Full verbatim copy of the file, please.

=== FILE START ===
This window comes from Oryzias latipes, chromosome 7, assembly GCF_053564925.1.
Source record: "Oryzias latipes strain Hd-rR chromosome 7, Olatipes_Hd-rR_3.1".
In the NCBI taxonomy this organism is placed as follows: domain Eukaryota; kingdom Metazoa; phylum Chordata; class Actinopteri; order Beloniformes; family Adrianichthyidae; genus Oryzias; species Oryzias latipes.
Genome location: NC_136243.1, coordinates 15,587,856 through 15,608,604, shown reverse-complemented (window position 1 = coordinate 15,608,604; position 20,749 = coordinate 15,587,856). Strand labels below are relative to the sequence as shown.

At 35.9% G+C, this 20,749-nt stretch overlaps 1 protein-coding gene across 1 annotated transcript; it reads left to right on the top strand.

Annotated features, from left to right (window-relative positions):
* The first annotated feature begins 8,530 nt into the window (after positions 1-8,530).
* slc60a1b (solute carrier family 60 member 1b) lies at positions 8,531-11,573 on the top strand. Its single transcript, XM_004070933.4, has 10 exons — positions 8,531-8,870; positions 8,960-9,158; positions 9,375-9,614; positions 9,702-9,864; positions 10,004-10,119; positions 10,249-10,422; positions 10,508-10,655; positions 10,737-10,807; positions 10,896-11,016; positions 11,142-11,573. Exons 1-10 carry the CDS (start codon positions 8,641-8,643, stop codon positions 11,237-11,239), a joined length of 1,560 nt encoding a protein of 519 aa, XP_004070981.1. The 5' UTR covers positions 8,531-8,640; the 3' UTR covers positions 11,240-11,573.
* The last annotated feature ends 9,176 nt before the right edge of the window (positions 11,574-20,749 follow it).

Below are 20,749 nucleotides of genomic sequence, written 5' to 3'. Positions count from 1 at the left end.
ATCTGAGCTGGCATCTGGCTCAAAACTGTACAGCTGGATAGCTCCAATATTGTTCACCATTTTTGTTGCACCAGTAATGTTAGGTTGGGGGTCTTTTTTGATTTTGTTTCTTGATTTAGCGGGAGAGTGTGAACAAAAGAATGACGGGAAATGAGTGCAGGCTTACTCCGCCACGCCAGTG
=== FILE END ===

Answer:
This window comes from Oryzias latipes, chromosome 7, assembly GCF_053564925.1.
Source record: "Oryzias latipes strain Hd-rR chromosome 7, Olatipes_Hd-rR_3.1".
In the NCBI taxonomy this organism is placed as follows: domain Eukaryota; kingdom Metazoa; phylum Chordata; class Actinopteri; order Beloniformes; family Adrianichthyidae; genus Oryzias; species Oryzias latipes.
Genome location: NC_136243.1, coordinates 15,587,856 through 15,608,604, shown reverse-complemented (window position 1 = coordinate 15,608,604; position 20,749 = coordinate 15,587,856). Strand labels below are relative to the sequence as shown.

At 35.9% G+C, this 20,749-nt stretch overlaps 1 protein-coding gene across 1 annotated transcript; it reads left to right on the top strand.

Annotated features, from left to right (window-relative positions):
* The first annotated feature begins 8,530 nt into the window (after positions 1-8,530).
* slc60a1b (solute carrier family 60 member 1b) lies at positions 8,531-11,573 on the top strand. Its single transcript, XM_004070933.4, has 10 exons — positions 8,531-8,870; positions 8,960-9,158; positions 9,375-9,614; positions 9,702-9,864; positions 10,004-10,119; positions 10,249-10,422; positions 10,508-10,655; positions 10,737-10,807; positions 10,896-11,016; positions 11,142-11,573. Exons 1-10 carry the CDS (start codon positions 8,641-8,643, stop codon positions 11,237-11,239), a joined length of 1,560 nt encoding a protein of 519 aa, XP_004070981.1. The 5' UTR covers positions 8,531-8,640; the 3' UTR covers positions 11,240-11,573.
* The last annotated feature ends 9,176 nt before the right edge of the window (positions 11,574-20,749 follow it).

Below are 20,749 nucleotides of genomic sequence, written 5' to 3'. Positions count from 1 at the left end.
ATCTGAGCTGGCATCTGGCTCAAAACTGTACAGCTGGATAGCTCCAATATTGTTCACCATTTTTGTTGCACCAGTAATGTTAGGTTGGGGGTCTTTTTTGATTTTGTTTCTTGATTTAGCGGGAGAGTGTGAACAAAAGAATGACGGGAAATGAGTGCAGGCTTACTCCGCCACGCCAGTG